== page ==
Oct 132003
 
Authors: Luke Cornish

Rape is always a despicable, violent and intolerable act. Its

subject is the matter of many a heated debate and will inevitably

bring out strong opinions about what constitutes rape and what

should be done with those found guilty of it. The punishments that

have been suggested range from the death penalty to castration.

What these all have in common, though, is a recurring theme

throughout this country’s history: That those convicted by a jury

of their peers should be punished, not those simply accused of a

despicable act.

Now while it’s unlikely that Kobe Bryant’s jury in Eagle County

will be one made up of his peers, it is true that said jury should

convict him before he is punished. Some might say he has already

been punished by the unrelenting media harassing him and his

family, or by the fact that his reputation will never be the

same.

According to polling, 12 percent of people asked said Bryant was

one of their favorite athletes before the incident. Two percent of

the population said they were no longer big fans of Bryant after

the incident. The people who said they thought of him in a negative

light increased from 15 to 24 percent.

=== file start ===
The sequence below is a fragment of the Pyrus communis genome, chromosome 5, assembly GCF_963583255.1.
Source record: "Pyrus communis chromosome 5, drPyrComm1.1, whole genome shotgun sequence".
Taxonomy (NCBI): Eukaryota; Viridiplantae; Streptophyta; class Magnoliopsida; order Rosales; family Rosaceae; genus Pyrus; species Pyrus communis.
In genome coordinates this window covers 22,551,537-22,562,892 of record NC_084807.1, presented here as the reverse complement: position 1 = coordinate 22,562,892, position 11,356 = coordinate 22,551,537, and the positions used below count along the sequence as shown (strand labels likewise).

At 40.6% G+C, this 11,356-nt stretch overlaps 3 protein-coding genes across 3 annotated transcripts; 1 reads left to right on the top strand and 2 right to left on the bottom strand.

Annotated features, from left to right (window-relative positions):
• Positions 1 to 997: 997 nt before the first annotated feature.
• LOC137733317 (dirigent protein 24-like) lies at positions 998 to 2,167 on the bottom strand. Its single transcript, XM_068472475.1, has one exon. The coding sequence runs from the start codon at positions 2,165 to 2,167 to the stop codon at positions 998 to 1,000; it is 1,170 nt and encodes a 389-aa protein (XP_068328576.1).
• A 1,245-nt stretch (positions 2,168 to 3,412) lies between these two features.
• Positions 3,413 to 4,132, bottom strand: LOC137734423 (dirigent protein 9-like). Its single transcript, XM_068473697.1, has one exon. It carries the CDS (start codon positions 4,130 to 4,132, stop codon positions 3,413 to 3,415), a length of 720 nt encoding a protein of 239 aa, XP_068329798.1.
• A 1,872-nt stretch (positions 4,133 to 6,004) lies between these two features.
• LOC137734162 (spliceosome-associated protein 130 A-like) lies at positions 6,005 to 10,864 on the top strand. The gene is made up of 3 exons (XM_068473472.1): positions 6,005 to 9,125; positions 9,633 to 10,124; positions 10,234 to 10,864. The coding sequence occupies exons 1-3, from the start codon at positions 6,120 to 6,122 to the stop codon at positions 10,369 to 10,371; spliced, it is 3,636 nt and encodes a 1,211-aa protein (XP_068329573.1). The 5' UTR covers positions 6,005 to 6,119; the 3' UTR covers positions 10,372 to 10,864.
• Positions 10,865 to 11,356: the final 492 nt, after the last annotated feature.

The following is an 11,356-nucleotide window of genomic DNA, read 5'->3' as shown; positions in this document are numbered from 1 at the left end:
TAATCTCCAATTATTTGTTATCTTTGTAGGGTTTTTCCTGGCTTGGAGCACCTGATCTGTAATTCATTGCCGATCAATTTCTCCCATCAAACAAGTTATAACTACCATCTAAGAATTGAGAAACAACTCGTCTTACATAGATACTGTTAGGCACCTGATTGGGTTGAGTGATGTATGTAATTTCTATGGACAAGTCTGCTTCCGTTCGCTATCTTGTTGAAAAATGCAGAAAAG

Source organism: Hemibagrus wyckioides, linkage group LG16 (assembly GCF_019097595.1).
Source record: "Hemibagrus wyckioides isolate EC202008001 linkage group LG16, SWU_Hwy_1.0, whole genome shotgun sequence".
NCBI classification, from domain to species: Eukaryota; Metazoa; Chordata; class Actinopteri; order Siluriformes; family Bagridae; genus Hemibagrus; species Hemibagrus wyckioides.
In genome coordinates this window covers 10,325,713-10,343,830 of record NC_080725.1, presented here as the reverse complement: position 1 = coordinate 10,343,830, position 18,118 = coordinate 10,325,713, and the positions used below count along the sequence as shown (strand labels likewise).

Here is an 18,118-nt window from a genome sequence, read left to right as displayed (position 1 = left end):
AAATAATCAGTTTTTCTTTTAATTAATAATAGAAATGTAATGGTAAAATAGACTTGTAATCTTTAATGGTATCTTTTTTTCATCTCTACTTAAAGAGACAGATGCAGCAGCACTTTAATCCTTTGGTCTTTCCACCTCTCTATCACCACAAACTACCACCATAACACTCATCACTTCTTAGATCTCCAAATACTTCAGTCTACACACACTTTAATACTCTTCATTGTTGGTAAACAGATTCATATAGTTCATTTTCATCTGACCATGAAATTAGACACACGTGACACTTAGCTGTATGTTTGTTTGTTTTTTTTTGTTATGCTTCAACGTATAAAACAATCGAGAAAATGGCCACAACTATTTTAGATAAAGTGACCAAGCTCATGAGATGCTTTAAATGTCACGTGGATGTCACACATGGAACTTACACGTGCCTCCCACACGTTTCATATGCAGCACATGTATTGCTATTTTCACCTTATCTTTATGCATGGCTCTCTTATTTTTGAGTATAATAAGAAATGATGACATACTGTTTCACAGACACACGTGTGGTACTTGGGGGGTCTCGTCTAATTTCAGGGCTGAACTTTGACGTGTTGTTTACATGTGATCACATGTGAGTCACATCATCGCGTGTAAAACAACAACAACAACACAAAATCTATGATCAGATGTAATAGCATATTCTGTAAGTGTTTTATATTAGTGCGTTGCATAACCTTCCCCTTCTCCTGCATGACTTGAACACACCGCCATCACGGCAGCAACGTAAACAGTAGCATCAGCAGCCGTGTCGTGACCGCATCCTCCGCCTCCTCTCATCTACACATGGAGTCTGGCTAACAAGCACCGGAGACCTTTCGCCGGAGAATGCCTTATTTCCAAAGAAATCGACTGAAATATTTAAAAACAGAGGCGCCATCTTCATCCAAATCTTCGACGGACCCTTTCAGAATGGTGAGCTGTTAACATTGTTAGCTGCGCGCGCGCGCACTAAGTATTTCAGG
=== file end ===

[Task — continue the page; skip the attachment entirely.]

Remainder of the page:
“I just think it’s been blown out of proportion,” said CSU

senior biology major Andrew Reitinger.

There is discussion in the media and in many bars over whether

Kobe should be able to play basketball for the Los Angeles Lakers

or whether he should be forced to sit on the bench all year.

“I think he should be able play basketball if he wants,” said

CSU senior business major Adam Waggoner. “It’s not like he’s been

proven guilty yet.”

And therein lies the problem. While it goes against the whole

concept of justice to punish someone yet to be found guilty of

anything, these limitations rest solely upon the government and not

against private organizations such as the Lakers or Nike.

Days before Bryant was arrested in Eagle County for the sexual

assault of a 19-year-old woman, he signed a 5-year $40 million shoe

contract with Nike. The original launch date for his new shoe line

was set for Feb. 7, 2004, but that date may be set back or

abandoned.

This is for a variety of reasons but mainly because Bryant’s

reputation as a clean-cut icon has been severely tarnished. This

translates into dollar signs for the big companies that have relied

on Bryant being squeaky clean when they agreed to give him

contracts. These are all justifications for punishing someone who

is already being punished and can face up to life in jail if

convicted of a truly heinous act.

In my opinion, it is never right to undermine the freedom of the

people by compelling them to be punished for something that is yet

to be proven true. It is, however, the nature of a free market

economy to allow businesses to conduct their affairs without

hindrance from the government.

I think we should let the jurors of Eagle County do their job

and decide for themselves whose version of the facts to believe and

abide by their decision. That is the nature of this system of

government and while not perfect, it is the best we have.

 

 

 

 

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